Another dimension of creating support is that the government needs to be visible, and credibly interested in the population. Limited external support helped Ramon Magsaysay defeat the Hukbalahap insurgency in the Philippines, with one of the most important parts of that support being the availability of air transport so he could be visible in remote areas.[5] When Magsaysay visited a remote village and saw it needed a water well, engineers arrived within a reasonable time after he was there, implying cause and effect. Anticorruption efforts are key.

Disrupt the insurgents' control of people and resources

This is the population-centric aspect, which takes place on multiple levels. One key factor is getting security forces close to the people, so they can both patrol efficiently and react quickly. This does not mean putting troops into static defensive posts, especially those small and remote enough that the insurgents can take them at will, and regard them as sources of supply, as in the Indochinese revolution.[6]

David Kilcullen, visiting the 1/325 Airborne battalion, during the "Surge" in Baghdad was told they had reduced their casualties since the start of 2007, because they were vulnerable to ambushes and IEDs while "commuting to the fight". When, for example, they were based in a police station, they could react to problems immediately, but also make it harder to infiltrate the Sunni areas in which the security forces were concentrated. [7]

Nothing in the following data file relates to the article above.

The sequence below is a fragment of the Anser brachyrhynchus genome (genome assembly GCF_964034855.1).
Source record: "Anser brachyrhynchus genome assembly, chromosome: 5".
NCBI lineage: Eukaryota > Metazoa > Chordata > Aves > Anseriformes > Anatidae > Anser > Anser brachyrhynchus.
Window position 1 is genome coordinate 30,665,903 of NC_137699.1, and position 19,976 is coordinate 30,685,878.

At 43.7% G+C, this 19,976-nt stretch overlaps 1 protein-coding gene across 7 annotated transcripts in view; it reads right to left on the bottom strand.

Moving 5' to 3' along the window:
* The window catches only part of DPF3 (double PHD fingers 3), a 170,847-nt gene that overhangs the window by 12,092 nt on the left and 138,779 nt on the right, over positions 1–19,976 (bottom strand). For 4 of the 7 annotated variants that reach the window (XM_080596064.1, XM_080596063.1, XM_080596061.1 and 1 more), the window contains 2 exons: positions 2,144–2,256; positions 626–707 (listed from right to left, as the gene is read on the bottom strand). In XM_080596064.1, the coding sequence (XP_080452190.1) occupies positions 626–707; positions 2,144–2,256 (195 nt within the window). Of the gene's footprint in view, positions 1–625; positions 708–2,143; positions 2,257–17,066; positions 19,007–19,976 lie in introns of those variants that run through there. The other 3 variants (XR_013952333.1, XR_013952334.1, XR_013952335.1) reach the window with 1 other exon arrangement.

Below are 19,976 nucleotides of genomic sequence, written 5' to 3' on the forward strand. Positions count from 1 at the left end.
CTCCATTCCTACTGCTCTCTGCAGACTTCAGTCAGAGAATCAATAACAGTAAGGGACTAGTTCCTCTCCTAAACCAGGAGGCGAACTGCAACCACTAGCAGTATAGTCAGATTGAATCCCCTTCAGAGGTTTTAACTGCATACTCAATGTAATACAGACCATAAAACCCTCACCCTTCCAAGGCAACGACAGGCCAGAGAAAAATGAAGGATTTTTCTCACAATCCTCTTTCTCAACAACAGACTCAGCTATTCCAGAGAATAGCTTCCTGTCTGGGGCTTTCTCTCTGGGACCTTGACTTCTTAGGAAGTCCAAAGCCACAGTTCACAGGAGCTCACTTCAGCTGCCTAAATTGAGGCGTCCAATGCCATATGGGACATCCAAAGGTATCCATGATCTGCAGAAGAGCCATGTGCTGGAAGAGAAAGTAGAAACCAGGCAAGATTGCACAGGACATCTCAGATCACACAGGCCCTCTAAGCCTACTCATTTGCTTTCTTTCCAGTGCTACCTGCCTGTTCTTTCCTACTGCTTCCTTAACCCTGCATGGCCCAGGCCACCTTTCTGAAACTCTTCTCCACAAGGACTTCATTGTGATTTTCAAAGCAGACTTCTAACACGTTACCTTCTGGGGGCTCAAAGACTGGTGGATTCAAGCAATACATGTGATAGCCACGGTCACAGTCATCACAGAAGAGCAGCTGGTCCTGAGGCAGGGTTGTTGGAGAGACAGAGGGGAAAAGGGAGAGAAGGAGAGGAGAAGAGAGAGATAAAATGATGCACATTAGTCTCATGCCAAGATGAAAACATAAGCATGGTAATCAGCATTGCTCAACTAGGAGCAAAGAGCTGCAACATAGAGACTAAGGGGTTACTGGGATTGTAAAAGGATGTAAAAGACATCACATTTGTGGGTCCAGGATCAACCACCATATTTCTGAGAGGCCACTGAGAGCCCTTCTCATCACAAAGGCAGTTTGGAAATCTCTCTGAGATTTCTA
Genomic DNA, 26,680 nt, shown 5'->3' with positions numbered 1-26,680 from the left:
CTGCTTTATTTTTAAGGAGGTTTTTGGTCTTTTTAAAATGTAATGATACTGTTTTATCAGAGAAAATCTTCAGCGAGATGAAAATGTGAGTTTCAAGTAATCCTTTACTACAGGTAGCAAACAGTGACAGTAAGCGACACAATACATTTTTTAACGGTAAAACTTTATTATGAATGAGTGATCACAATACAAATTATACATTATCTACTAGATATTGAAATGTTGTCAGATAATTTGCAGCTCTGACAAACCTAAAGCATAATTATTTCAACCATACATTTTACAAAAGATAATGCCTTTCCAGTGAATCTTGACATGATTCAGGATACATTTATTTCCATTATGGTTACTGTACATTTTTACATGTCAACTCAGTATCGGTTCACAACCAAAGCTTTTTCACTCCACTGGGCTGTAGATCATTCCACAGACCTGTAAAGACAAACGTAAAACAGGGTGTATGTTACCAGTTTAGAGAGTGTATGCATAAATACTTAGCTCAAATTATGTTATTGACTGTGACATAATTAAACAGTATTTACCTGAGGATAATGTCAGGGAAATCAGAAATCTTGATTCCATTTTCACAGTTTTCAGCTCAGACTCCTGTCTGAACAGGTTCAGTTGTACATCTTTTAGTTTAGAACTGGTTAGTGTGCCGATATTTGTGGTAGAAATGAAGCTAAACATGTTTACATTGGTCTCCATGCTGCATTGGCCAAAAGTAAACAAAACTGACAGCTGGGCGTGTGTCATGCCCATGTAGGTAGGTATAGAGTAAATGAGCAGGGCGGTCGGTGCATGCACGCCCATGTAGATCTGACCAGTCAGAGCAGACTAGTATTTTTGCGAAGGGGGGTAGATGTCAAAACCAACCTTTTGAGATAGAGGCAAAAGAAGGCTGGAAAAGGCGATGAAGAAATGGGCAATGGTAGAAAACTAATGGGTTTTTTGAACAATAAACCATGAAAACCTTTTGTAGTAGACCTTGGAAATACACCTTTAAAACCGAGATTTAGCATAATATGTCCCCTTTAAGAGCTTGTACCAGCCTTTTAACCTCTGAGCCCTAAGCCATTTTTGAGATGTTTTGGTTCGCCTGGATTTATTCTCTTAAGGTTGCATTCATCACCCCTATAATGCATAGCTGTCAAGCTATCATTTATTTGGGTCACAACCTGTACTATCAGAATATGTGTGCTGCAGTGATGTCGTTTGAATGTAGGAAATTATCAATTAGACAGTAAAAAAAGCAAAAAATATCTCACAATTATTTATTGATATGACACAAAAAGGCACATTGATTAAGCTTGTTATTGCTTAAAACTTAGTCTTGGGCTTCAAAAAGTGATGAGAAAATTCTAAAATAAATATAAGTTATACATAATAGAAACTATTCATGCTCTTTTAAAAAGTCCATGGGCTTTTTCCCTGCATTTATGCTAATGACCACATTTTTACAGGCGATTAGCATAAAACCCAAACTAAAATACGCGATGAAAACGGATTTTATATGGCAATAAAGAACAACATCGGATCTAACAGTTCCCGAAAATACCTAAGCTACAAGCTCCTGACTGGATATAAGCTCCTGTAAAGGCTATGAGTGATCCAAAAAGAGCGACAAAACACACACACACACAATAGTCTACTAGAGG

Take direct action against insurgents

This must be applied delicately; too forceful action, which results in significant civilian casualties, can build support for the insurgency. Al-Qaeda's doctrinal documents emphasize provocation to encourage overreaction, but this is not unique to them. The Latin American Marxist, Carlos Marighella, wrote extensively about inciting overreaction, specifically aiming at the security gap.[8]

Cut off international/external support for insurgents

In many insurgencies, the insurgents depend on sanctuary in an outside country, or the provision of supplies, information and advisors, and even combat resources from other countries.

Build international support for the counterinsurgents


  1. McCormick, Gordon. "The Shining Path and Peruvian terrorism". RAND Corporation.
  2. "U.S. Airlift AU Troops to Darfur", Sudan Vision, 30 October 2004
  3. Robert Marquand (October 10, 2001), "The reclusive ruler who runs the Taliban", Christian Science Monitor
  4. Ken Silverstein (March 2007), "Augustus Norton on Hezbollah’s Social Services", Harper's Magazine
  5. Sagraves, Robert D (April 2005), The Indirect Approach: the role of Aviation Foreign Internal Defense in Combating Terrorism in Weak and Failing States, Air Command and Staff College
  6. Fall, Bernard B. (1964), Street without joy: insurgency in Indochina, 1946-63 (3rd ed.), Literature House (China)
  7. David Kilcullen (2009), The Accidental Guerrilla: Fighting Small Wars in the Midst of a Big One, Oxford University Press, ISBN 9780195368345, pp. 141-143
  8. Marighella, Carlos. Minimanual of the Urban Guerrilla.